[This article is best read top to bottom including the photo captions. ed.]
The American whaleboat was crewed by 6 men, one of whom was the helmsman: that left 5 to row. Since the boat is very shapely with a continuous changing beam from stem to stern, the length of the single banked oars varies with the rowing station. Further, the rower sits all the way opposite the oar lock (not in the center of the thwart), thus giving a longer and more powerful lever arm. To balance the three oars to starboard against two to port, the two short oars and the long oar (with a slightly smaller blade) rowed against two oars of intermediate size: in this boat the oars were, from fore to aft: 15' starboard, 16' port, 17' stb' 16' port, 15 ' stb. One might puzzle about this and think the balance was off, but as my friend Moray says " These men were not fools", and these details were worked out over a century of use. Perhaps someone with math skills could calculate the combined angular force to see if it balanced out in theory as well as practice.
The plans of the Newport News boat give the lengths of the oars and a drawing of the shape, with two cross sectional measurements for each oar. The plans also provide the weights. You may recall that before I even started the boat, I made a 15' oar to assess my commitment to the project. I started with a square loom dimension of 3 1/2" and a terminal blade thickness of 5/8. This was much too heavy, and over the course of the boat building, I would take it out and whittle it down bit by bit, eventually ending up with an oar that was 2 1/2" at the square loom, 1 1/2" where the loom meets the blade and 3/8" at the tip. This weighed 18 # compared with the museum boat weight of 17.5#. This first oar became the model for all subsequent oars.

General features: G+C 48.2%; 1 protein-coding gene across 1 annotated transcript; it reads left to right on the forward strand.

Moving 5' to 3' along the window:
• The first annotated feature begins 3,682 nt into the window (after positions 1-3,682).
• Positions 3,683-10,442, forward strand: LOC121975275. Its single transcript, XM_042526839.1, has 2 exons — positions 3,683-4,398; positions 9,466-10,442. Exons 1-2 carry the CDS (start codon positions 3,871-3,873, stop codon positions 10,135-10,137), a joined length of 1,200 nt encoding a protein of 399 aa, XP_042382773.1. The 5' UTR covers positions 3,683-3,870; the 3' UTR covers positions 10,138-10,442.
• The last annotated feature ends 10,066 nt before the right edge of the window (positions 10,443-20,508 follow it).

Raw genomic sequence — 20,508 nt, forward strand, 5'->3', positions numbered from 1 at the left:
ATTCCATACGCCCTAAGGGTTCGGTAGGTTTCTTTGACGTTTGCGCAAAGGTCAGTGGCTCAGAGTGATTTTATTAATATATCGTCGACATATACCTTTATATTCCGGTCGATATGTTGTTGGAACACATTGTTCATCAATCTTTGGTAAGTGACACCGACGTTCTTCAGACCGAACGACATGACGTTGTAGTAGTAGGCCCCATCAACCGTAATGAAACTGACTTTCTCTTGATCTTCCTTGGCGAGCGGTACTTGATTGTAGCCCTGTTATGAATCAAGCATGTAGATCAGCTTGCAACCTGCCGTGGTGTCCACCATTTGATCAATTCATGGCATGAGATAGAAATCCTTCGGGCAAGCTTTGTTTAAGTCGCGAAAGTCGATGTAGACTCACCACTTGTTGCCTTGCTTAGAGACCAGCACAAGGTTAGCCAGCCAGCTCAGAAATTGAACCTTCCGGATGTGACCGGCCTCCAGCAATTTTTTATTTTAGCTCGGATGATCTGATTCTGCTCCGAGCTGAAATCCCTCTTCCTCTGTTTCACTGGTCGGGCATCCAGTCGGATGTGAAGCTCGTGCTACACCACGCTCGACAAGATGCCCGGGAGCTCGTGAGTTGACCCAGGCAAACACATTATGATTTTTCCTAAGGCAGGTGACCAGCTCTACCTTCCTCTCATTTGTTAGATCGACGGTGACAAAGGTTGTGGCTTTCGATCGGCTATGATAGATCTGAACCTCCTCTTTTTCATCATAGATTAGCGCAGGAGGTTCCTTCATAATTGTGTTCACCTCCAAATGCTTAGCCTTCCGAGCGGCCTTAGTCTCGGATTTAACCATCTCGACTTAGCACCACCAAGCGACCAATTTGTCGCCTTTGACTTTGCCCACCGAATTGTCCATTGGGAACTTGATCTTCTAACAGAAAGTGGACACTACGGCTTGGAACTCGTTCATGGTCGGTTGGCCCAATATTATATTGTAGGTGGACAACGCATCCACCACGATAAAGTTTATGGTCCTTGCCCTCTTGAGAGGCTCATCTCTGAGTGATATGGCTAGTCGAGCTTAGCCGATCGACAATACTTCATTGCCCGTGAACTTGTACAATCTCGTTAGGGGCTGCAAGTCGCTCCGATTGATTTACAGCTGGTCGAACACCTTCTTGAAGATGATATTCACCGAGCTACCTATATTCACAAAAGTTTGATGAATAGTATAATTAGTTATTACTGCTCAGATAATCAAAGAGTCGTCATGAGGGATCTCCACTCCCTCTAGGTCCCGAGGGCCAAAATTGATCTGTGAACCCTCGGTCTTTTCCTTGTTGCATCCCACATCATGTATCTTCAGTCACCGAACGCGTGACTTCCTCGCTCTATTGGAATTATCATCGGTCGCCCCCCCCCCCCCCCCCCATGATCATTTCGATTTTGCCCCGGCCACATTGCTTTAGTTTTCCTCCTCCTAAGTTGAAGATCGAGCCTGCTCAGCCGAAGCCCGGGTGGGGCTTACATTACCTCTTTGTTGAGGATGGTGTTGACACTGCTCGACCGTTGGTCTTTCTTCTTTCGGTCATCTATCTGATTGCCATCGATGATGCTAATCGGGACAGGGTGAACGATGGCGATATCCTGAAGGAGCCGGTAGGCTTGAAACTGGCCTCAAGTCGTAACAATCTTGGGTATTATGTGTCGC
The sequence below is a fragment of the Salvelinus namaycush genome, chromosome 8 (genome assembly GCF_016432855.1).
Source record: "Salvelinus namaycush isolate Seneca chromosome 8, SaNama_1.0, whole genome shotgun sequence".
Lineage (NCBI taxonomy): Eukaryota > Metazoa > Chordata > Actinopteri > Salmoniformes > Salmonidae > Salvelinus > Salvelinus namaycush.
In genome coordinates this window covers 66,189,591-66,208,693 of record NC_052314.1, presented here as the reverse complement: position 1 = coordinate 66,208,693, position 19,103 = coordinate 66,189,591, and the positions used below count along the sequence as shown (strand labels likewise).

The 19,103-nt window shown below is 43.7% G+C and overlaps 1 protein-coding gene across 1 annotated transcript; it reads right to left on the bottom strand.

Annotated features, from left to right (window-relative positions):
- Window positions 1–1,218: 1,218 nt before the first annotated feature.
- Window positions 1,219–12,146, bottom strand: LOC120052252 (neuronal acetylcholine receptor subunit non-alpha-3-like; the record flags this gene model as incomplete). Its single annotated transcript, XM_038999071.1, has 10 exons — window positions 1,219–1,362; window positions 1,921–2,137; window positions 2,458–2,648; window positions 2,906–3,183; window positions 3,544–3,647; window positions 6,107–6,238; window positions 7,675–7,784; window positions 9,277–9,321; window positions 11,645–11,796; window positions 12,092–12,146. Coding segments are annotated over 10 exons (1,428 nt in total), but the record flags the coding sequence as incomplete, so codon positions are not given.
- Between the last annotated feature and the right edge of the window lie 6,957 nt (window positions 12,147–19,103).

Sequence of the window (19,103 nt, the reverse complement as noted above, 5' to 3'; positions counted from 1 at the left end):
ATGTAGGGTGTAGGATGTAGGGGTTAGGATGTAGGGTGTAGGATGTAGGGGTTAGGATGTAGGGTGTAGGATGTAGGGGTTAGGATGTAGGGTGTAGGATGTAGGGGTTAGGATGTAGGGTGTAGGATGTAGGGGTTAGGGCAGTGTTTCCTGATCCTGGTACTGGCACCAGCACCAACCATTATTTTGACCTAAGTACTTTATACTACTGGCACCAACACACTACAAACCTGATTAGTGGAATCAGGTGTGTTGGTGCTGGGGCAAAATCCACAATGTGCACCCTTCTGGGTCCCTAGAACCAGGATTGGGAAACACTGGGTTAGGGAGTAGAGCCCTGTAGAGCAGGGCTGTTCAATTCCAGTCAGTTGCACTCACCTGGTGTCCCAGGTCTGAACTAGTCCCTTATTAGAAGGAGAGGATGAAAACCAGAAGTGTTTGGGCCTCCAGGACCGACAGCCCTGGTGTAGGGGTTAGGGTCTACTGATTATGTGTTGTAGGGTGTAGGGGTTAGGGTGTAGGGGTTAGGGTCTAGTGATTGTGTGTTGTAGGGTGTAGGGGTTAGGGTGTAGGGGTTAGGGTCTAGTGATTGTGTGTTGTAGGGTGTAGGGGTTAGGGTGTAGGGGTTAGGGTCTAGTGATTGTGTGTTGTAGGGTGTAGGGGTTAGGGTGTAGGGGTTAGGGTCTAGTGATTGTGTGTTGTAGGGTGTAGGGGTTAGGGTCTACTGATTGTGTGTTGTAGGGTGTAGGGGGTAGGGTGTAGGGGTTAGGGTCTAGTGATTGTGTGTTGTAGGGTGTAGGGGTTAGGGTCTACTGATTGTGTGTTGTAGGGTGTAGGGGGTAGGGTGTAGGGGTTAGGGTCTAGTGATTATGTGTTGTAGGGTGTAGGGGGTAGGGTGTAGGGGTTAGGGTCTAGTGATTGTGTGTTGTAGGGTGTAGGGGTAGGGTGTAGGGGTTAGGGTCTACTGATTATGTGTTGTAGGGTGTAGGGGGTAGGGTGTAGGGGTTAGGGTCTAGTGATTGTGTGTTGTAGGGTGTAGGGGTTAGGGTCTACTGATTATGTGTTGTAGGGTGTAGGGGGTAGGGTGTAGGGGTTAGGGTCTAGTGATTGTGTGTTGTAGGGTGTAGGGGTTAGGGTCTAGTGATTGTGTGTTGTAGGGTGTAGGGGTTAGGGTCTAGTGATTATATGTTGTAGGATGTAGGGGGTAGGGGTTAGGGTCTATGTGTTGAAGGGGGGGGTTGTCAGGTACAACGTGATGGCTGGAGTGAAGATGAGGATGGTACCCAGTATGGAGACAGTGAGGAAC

The oars are made in 8/4 ash (12' long and ripped to 3" wide) and laminated out of 6 pieces: two long sections are glued up with scarfs and then joined together. The shaft is tapered and then the blades are added. It is possible this could be done with wood glue since the oars do not live in the water, but I was too chicken and used epoxy.
Unless you have perfect lumber or a lot to waste there are some tricks to getting these long shafts straight. First of all when making the scarf joints, be sure the long pieces are as straight as possible, or lacking that, have reverse curves, so that when the pieces are joined the forces cancel out and the overall shaft is straight.
Photo 1 (P1)
|Photo 1 (P1) shows the long sections laid out. Sometimes rearranging what fits to what gives a straighter piece and better elimination of defects. I cut 1:8 scarfs on the bandsaw and finish with a hand plane. It is useful to stack the two pieces together for planing since any cant to the side will cancel out when the pieces are flipped and matched.
|Photo 2 (P2) shows the stacked scarfs; I rough them up with a rasp to make a better glue surface. the surfaces are wet with unthickened epoxy (P3) and then spread with thickened glue and clamped.
Remember that epoxy clamping is not super tight like wood glue; just tighten enough to close it up and hold it still. Now is the time to be sure they are aligned well; sight down the length of the stick and tap the ends with a hammer to straighten them out if needed (P4).
When these are dry I run them through the planer to make a flat surface for the shaft glue up. Try them out in various configurations to see what gives the best straight length.
|P5 shows a shaft (pieces on edge) that hooks slightly to the left. If you spring it slightly before clamping it may straighten out.
|P6 shows the end of the hook, curve downward, set up on a block; the shaft sags downward slightly between the horses, and if it is clamped like this, it is straighter (P7).
Make that glue line as straight as possible. I glued these up using 1/4" extra on each surface, thus the square dimension was 3" overall. There are also corrections that can be made if the flat plane curves.